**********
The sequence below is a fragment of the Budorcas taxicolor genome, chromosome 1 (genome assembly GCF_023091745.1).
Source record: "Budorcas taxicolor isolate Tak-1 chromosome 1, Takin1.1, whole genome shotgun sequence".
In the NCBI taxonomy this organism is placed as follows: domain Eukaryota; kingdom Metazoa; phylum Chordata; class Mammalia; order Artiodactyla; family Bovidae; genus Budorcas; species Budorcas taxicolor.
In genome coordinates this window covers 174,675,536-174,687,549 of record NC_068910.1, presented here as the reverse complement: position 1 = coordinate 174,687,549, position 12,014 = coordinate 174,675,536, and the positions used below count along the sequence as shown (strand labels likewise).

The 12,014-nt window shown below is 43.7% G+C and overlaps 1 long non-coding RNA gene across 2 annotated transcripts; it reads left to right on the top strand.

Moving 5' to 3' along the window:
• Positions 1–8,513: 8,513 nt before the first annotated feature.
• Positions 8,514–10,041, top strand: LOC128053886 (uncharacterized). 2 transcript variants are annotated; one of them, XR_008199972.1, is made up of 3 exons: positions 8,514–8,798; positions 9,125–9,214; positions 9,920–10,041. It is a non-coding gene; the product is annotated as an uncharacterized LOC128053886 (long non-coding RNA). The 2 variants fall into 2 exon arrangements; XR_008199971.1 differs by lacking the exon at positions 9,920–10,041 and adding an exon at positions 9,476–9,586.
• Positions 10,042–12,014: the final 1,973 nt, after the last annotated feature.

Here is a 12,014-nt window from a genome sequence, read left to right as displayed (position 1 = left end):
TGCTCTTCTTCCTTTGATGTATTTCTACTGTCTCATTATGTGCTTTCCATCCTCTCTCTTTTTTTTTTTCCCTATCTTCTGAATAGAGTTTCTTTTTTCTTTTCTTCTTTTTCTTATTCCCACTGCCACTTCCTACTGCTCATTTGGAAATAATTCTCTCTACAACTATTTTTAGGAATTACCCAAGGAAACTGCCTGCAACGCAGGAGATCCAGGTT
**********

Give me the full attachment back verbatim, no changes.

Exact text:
The sequence below is a fragment of the Budorcas taxicolor genome, chromosome 1 (genome assembly GCF_023091745.1).
Source record: "Budorcas taxicolor isolate Tak-1 chromosome 1, Takin1.1, whole genome shotgun sequence".
In the NCBI taxonomy this organism is placed as follows: domain Eukaryota; kingdom Metazoa; phylum Chordata; class Mammalia; order Artiodactyla; family Bovidae; genus Budorcas; species Budorcas taxicolor.
In genome coordinates this window covers 174,675,536-174,687,549 of record NC_068910.1, presented here as the reverse complement: position 1 = coordinate 174,687,549, position 12,014 = coordinate 174,675,536, and the positions used below count along the sequence as shown (strand labels likewise).

The 12,014-nt window shown below is 43.7% G+C and overlaps 1 long non-coding RNA gene across 2 annotated transcripts; it reads left to right on the top strand.

Moving 5' to 3' along the window:
• Positions 1–8,513: 8,513 nt before the first annotated feature.
• Positions 8,514–10,041, top strand: LOC128053886 (uncharacterized). 2 transcript variants are annotated; one of them, XR_008199972.1, is made up of 3 exons: positions 8,514–8,798; positions 9,125–9,214; positions 9,920–10,041. It is a non-coding gene; the product is annotated as an uncharacterized LOC128053886 (long non-coding RNA). The 2 variants fall into 2 exon arrangements; XR_008199971.1 differs by lacking the exon at positions 9,920–10,041 and adding an exon at positions 9,476–9,586.
• Positions 10,042–12,014: the final 1,973 nt, after the last annotated feature.

Here is a 12,014-nt window from a genome sequence, read left to right as displayed (position 1 = left end):
TGCTCTTCTTCCTTTGATGTATTTCTACTGTCTCATTATGTGCTTTCCATCCTCTCTCTTTTTTTTTTTCCCTATCTTCTGAATAGAGTTTCTTTTTTCTTTTCTTCTTTTTCTTATTCCCACTGCCACTTCCTACTGCTCATTTGGAAATAATTCTCTCTACAACTATTTTTAGGAATTACCCAAGGAAACTGCCTGCAACGCAGGAGATCCAGGTT